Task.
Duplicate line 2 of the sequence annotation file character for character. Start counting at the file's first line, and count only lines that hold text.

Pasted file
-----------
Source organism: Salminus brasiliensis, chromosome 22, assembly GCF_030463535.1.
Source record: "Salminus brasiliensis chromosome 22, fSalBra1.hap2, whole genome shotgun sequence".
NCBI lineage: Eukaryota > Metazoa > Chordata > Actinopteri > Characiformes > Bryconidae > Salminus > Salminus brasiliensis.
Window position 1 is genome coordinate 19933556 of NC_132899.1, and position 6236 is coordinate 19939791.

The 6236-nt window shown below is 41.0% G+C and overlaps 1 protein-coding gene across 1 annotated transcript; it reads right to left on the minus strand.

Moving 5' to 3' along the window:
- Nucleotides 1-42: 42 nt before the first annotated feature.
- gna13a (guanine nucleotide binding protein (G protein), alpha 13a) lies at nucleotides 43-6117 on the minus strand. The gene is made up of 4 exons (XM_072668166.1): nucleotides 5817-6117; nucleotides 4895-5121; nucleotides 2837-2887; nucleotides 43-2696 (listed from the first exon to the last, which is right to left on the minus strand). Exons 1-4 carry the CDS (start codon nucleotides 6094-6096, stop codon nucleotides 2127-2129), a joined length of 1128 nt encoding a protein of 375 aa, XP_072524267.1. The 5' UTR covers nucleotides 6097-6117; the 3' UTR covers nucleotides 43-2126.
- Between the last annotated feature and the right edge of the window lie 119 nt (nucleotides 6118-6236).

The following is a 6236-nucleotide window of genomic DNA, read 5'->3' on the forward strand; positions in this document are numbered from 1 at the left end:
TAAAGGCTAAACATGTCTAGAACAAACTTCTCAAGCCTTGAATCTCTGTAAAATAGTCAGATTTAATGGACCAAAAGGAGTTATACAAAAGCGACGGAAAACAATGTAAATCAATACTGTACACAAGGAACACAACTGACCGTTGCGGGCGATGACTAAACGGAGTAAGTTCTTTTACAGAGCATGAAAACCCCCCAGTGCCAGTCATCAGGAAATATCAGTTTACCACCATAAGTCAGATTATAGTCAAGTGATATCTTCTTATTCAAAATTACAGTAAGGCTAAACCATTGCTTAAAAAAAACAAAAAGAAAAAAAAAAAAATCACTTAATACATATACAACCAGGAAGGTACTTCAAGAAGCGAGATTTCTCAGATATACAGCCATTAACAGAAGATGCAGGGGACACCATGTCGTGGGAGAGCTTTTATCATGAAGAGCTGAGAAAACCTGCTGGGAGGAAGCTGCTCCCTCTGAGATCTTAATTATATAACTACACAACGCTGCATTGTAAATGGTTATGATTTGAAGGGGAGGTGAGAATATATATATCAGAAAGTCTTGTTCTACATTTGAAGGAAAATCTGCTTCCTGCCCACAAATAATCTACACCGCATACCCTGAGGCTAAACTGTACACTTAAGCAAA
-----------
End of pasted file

Source record: "Salminus brasiliensis chromosome 22, fSalBra1.hap2, whole genome shotgun sequence".